Many of us have birthmarks that make us unique and beautiful. These pigmented birthmarks, or “congenital melanocytic nevi”, can come in many different shapes and sizes. It is important to distinguish and understand these beauty marks, however, they could mean different things when it comes to your skin and the overall health.
Birthmarks: Congenital melanocytic nevi (CMN) are classified as benign tumors – in other words, they are not cancerous in the beginning. They represent an overgrowth of melanocytes, the cells that produce pigment in your body.These marks or nevi appear at birth or within the first few months of our life. They can be found in people of any skin type or background. CMN are believed to arise from the abnormal migration and development of melanocytes during fetal development. These lesions can be of various shapes, sizes, and locations. The CMN condition is usually defined by the size of the largest nevus on your body, with the following groupings :
- Small: < 1.5cm
- Medium: 1.5-19.9 cm
- Giant: >= 20cm
These marks can have hair follicles that grow within them, may feel different than the rest of the skin to the touch, and often grow proportionally with the child/person. People with CMN may have no other associated symptoms, or may have many other “satellite” moles and birthmarks across the rest of their skin. CMN lesions may also be a part of a neurocutaneous melanocytosis: a condition with excess pigment cells in the brain or spinal cord, that can lead to additional neurological symptoms.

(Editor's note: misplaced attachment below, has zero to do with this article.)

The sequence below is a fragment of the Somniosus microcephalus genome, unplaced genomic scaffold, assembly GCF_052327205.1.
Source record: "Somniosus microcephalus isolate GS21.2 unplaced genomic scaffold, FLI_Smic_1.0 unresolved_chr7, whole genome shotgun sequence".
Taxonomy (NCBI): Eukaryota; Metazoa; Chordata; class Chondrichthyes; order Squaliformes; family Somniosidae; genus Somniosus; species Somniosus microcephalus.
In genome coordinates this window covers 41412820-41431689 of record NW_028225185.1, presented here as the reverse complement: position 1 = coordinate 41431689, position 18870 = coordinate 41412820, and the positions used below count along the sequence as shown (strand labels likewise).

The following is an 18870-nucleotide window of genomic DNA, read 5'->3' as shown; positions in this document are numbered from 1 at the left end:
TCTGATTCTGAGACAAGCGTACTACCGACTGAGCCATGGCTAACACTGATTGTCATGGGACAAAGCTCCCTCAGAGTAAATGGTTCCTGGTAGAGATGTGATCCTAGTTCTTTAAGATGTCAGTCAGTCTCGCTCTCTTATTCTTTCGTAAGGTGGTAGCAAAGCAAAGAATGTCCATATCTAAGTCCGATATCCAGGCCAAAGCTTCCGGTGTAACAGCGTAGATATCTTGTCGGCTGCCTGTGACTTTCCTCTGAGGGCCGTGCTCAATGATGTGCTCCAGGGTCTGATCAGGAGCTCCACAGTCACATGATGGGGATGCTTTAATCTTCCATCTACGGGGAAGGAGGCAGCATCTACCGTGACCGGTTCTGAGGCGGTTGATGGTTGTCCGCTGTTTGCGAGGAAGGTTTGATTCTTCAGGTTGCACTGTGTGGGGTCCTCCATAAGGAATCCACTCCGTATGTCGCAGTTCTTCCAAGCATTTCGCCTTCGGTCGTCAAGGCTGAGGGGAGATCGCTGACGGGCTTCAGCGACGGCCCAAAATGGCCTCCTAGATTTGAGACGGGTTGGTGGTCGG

In general, small and medium CMN are relatively benign, and the risk of these lesions becoming cancerous as compared to the rest of your skin is very low. That said, they should be monitored for any changes and growth, and you should use a good quality sunscreen with SPF 30 or higher for all your skin. It is also important to do regular skin self-examinations to observe any changes in your moles/nevi. You can take photos of your moles once a year with a ruler being in the picture on your skin (as shown) to keep a good eye on them, and you should consult a certified dermatologist if there are any worries or abnormal changes. For patients with giant CMN, early surgical removal is ideal for not only aesthetic reasons but more importantly the fact that the risk of these lesions becoming cancerous is notably higher, especially during the first five years of life. Giant CMN lesions near/on the back or the trunk, and the presence of multiple satellite nevi, are associated with the greatest risk of developing a melanoma. At times in giant melanocytic nevi a small part of it may start to grow, change or bleed – if this happens, please show this spot to a certified dermatologist.
A summary of the recommended management is represented in the diagram below: